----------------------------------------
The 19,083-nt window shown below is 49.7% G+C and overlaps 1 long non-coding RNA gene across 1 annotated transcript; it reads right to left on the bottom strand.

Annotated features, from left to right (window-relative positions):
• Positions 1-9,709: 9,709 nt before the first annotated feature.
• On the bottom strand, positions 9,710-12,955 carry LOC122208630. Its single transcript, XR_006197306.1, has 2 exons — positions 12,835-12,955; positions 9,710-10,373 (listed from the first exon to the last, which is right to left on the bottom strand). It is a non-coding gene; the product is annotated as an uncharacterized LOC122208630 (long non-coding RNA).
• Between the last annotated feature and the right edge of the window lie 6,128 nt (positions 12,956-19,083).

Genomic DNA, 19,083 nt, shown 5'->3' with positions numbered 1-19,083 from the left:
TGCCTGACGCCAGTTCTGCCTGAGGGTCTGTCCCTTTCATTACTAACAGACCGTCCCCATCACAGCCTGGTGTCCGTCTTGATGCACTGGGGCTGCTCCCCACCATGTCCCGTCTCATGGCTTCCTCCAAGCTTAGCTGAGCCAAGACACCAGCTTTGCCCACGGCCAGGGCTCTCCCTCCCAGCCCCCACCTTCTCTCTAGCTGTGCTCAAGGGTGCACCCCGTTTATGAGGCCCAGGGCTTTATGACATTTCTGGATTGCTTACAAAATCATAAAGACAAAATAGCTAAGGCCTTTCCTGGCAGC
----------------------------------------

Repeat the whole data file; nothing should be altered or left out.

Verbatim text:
The 19,083-nt window shown below is 49.7% G+C and overlaps 1 long non-coding RNA gene across 1 annotated transcript; it reads right to left on the bottom strand.

Annotated features, from left to right (window-relative positions):
• Positions 1-9,709: 9,709 nt before the first annotated feature.
• On the bottom strand, positions 9,710-12,955 carry LOC122208630. Its single transcript, XR_006197306.1, has 2 exons — positions 12,835-12,955; positions 9,710-10,373 (listed from the first exon to the last, which is right to left on the bottom strand). It is a non-coding gene; the product is annotated as an uncharacterized LOC122208630 (long non-coding RNA).
• Between the last annotated feature and the right edge of the window lie 6,128 nt (positions 12,956-19,083).

Genomic DNA, 19,083 nt, shown 5'->3' with positions numbered 1-19,083 from the left:
TGCCTGACGCCAGTTCTGCCTGAGGGTCTGTCCCTTTCATTACTAACAGACCGTCCCCATCACAGCCTGGTGTCCGTCTTGATGCACTGGGGCTGCTCCCCACCATGTCCCGTCTCATGGCTTCCTCCAAGCTTAGCTGAGCCAAGACACCAGCTTTGCCCACGGCCAGGGCTCTCCCTCCCAGCCCCCACCTTCTCTCTAGCTGTGCTCAAGGGTGCACCCCGTTTATGAGGCCCAGGGCTTTATGACATTTCTGGATTGCTTACAAAATCATAAAGACAAAATAGCTAAGGCCTTTCCTGGCAGC